Cuboid syndrome occurs when the Cuboid bone in the foot partially dislocates. It often occurs in conjunction with peroneal tendonitis. Here we explain the symptoms, causes and treatment of Cuboid syndrome.
Symptoms are very similar to that of an ankle sprain and include:
- Pain on the outside of the foot when bearing weight.
- Many patients with Cuboid syndrome will significantly overpronate (where the feet roll in or flatten).
What is Cuboid syndrome?
Cuboid syndrome occurs when the Cuboid bone in the foot partially dislocates. It is one of 8 tarsal bones in the foot. It is located on the outside of the foot, just in front of the ankle.
The partial dislocation occurs at the calcaneocuboid joint, between the heel bone (calcaneus) and the cuboid bone. The peroneus longus muscle in the lower leg pulls too hard on the cuboid bone, causing it to partially dislocate.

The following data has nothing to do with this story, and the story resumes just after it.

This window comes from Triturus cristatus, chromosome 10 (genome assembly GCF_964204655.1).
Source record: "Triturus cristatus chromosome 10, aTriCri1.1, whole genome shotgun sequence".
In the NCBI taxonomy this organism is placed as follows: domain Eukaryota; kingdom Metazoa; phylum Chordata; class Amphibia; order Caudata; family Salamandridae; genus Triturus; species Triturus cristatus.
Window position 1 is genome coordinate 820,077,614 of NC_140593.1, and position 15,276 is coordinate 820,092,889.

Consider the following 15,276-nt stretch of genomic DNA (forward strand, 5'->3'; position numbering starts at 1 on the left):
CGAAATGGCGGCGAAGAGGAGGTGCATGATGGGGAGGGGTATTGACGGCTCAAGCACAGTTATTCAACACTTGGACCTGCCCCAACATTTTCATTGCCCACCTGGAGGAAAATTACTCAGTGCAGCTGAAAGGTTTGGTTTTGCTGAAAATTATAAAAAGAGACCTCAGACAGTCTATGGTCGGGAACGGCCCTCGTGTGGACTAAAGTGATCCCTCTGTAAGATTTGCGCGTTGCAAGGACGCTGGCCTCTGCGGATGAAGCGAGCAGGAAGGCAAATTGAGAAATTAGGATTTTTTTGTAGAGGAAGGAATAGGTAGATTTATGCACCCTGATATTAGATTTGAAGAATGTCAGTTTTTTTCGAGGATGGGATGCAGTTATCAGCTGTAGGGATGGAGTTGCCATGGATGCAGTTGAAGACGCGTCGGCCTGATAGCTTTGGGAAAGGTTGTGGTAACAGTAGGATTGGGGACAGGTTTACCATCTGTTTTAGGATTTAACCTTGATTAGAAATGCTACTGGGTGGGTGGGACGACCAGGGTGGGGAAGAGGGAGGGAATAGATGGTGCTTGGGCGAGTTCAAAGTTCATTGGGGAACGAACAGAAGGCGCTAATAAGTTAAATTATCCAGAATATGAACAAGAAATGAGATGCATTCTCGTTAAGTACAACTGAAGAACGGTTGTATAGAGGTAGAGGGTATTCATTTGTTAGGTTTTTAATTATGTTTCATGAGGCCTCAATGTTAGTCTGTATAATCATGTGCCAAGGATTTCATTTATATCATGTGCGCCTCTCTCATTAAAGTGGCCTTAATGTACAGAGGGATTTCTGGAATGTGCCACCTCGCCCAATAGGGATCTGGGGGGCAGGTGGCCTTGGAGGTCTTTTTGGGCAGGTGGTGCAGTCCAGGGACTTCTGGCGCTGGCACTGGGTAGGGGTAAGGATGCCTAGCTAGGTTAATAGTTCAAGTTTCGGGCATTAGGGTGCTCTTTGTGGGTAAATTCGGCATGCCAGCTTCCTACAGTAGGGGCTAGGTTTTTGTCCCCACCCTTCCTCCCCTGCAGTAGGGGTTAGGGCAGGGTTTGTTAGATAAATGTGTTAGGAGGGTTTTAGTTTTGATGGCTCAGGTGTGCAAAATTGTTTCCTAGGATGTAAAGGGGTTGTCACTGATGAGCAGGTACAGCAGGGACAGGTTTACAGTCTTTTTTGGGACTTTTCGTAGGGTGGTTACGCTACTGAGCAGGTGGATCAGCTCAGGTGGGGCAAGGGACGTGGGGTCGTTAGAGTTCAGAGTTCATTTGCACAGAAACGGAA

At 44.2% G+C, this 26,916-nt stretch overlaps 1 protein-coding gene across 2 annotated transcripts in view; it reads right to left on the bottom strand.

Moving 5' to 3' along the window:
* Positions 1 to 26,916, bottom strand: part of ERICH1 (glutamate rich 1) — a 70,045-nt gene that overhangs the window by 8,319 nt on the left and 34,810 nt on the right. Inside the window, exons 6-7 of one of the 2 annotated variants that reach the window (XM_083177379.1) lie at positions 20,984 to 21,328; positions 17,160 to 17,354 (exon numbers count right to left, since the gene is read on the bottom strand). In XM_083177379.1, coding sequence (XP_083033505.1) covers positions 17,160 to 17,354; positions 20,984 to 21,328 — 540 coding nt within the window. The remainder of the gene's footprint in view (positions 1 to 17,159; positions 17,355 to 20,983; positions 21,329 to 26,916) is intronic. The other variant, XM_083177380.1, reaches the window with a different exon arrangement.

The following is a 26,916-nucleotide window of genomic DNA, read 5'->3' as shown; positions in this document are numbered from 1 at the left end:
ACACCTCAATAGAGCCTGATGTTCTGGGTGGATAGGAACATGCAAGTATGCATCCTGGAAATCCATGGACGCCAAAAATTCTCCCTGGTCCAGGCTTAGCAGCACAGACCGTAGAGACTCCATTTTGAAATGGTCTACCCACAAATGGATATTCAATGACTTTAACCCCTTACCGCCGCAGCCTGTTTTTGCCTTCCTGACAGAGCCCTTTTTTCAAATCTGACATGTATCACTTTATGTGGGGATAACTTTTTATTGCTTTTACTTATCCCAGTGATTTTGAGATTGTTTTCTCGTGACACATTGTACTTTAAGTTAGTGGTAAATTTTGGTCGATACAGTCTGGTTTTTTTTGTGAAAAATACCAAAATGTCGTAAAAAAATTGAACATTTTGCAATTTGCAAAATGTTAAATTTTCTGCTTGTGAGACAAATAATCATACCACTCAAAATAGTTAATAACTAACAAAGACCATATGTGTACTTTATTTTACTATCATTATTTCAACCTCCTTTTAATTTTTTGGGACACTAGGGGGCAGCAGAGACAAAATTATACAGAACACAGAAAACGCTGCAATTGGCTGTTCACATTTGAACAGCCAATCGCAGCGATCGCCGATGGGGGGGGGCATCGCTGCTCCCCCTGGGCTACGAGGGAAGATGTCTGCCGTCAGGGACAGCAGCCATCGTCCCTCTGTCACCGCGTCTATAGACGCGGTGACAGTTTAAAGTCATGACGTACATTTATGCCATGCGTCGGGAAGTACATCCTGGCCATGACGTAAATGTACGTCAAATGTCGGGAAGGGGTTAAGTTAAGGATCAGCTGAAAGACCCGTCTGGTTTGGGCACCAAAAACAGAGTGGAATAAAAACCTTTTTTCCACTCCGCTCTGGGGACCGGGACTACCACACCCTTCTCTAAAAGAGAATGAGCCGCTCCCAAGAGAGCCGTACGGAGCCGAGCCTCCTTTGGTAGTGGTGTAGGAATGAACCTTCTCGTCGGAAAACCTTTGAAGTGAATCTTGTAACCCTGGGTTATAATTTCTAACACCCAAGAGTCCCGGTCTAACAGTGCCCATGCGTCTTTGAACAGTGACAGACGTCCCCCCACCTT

Cuboid syndrome usually occurs after a significant ankle inversion sprain, although it can happen when no other injury has occurred.
The peroneal muscle which attaches to the bone pulls on it too hard. Excess traction causes it to partially dislocate (sublux).
Cuboid syndrome treatment
- The cuboid bone is physically manipulated or reduced back into position by a doctor, medical professional or surgeon.
- The reduction of the joint position can be maintained using taping and padding, as well as the use of arch support insoles.
- Corticosteroid injections are sometimes used.
- If peroneal tendonitis is a contributing factor, then this will need to be treated with rest, ice and a gradual rehabilitation program of stretching and strengthening exercises.
- Particularly if the peroneal muscles are tight and causing the excess traction on the cuboid bone, then stretching exercises and deep tissue massage are important.